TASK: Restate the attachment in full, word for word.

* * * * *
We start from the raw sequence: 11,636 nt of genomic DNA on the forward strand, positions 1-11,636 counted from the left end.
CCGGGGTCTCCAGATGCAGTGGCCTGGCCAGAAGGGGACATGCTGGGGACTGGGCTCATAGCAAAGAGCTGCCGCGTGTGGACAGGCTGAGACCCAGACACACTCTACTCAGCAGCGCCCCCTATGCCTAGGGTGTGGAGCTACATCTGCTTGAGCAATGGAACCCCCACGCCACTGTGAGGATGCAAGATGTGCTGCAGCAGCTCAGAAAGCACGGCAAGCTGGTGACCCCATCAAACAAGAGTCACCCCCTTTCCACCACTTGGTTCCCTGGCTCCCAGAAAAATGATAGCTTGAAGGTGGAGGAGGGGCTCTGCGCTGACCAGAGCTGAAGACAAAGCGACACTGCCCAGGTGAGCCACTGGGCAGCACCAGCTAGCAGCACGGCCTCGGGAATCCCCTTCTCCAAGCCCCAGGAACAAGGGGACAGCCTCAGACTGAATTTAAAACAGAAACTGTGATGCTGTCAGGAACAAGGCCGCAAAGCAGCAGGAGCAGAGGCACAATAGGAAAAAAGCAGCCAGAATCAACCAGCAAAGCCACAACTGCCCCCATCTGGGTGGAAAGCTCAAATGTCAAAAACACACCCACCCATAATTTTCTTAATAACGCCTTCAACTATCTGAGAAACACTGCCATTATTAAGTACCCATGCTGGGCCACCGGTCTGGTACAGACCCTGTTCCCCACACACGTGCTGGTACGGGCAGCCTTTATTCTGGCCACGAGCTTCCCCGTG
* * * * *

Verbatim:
We start from the raw sequence: 11,636 nt of genomic DNA on the forward strand, positions 1-11,636 counted from the left end.
CCGGGGTCTCCAGATGCAGTGGCCTGGCCAGAAGGGGACATGCTGGGGACTGGGCTCATAGCAAAGAGCTGCCGCGTGTGGACAGGCTGAGACCCAGACACACTCTACTCAGCAGCGCCCCCTATGCCTAGGGTGTGGAGCTACATCTGCTTGAGCAATGGAACCCCCACGCCACTGTGAGGATGCAAGATGTGCTGCAGCAGCTCAGAAAGCACGGCAAGCTGGTGACCCCATCAAACAAGAGTCACCCCCTTTCCACCACTTGGTTCCCTGGCTCCCAGAAAAATGATAGCTTGAAGGTGGAGGAGGGGCTCTGCGCTGACCAGAGCTGAAGACAAAGCGACACTGCCCAGGTGAGCCACTGGGCAGCACCAGCTAGCAGCACGGCCTCGGGAATCCCCTTCTCCAAGCCCCAGGAACAAGGGGACAGCCTCAGACTGAATTTAAAACAGAAACTGTGATGCTGTCAGGAACAAGGCCGCAAAGCAGCAGGAGCAGAGGCACAATAGGAAAAAAGCAGCCAGAATCAACCAGCAAAGCCACAACTGCCCCCATCTGGGTGGAAAGCTCAAATGTCAAAAACACACCCACCCATAATTTTCTTAATAACGCCTTCAACTATCTGAGAAACACTGCCATTATTAAGTACCCATGCTGGGCCACCGGTCTGGTACAGACCCTGTTCCCCACACACGTGCTGGTACGGGCAGCCTTTATTCTGGCCACGAGCTTCCCCGTG